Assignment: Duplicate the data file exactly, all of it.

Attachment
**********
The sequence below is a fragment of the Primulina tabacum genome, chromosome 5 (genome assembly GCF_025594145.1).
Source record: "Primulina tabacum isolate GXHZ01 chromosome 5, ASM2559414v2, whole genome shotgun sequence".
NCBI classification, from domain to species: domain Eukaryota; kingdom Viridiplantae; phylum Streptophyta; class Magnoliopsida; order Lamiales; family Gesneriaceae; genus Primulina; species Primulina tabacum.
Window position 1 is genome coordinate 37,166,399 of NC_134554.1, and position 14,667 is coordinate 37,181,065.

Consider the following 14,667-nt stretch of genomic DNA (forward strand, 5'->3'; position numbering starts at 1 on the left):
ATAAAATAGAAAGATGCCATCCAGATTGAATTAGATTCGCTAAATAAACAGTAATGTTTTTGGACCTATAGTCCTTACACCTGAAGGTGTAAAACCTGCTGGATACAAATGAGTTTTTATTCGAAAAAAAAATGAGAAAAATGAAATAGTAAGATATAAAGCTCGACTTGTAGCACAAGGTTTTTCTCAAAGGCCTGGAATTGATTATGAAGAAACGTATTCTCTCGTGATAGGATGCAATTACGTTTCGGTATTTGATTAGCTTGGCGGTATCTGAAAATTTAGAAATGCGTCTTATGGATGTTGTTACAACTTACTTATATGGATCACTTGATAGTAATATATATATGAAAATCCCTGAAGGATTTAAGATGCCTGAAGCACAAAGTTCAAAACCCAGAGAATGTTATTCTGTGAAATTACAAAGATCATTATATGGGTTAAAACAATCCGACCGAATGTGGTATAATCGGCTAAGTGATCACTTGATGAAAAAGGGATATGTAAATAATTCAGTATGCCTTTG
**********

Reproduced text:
The sequence below is a fragment of the Primulina tabacum genome, chromosome 5 (genome assembly GCF_025594145.1).
Source record: "Primulina tabacum isolate GXHZ01 chromosome 5, ASM2559414v2, whole genome shotgun sequence".
NCBI classification, from domain to species: domain Eukaryota; kingdom Viridiplantae; phylum Streptophyta; class Magnoliopsida; order Lamiales; family Gesneriaceae; genus Primulina; species Primulina tabacum.
Window position 1 is genome coordinate 37,166,399 of NC_134554.1, and position 14,667 is coordinate 37,181,065.

Consider the following 14,667-nt stretch of genomic DNA (forward strand, 5'->3'; position numbering starts at 1 on the left):
ATAAAATAGAAAGATGCCATCCAGATTGAATTAGATTCGCTAAATAAACAGTAATGTTTTTGGACCTATAGTCCTTACACCTGAAGGTGTAAAACCTGCTGGATACAAATGAGTTTTTATTCGAAAAAAAAATGAGAAAAATGAAATAGTAAGATATAAAGCTCGACTTGTAGCACAAGGTTTTTCTCAAAGGCCTGGAATTGATTATGAAGAAACGTATTCTCTCGTGATAGGATGCAATTACGTTTCGGTATTTGATTAGCTTGGCGGTATCTGAAAATTTAGAAATGCGTCTTATGGATGTTGTTACAACTTACTTATATGGATCACTTGATAGTAATATATATATGAAAATCCCTGAAGGATTTAAGATGCCTGAAGCACAAAGTTCAAAACCCAGAGAATGTTATTCTGTGAAATTACAAAGATCATTATATGGGTTAAAACAATCCGACCGAATGTGGTATAATCGGCTAAGTGATCACTTGATGAAAAAGGGATATGTAAATAATTCAGTATGCCTTTG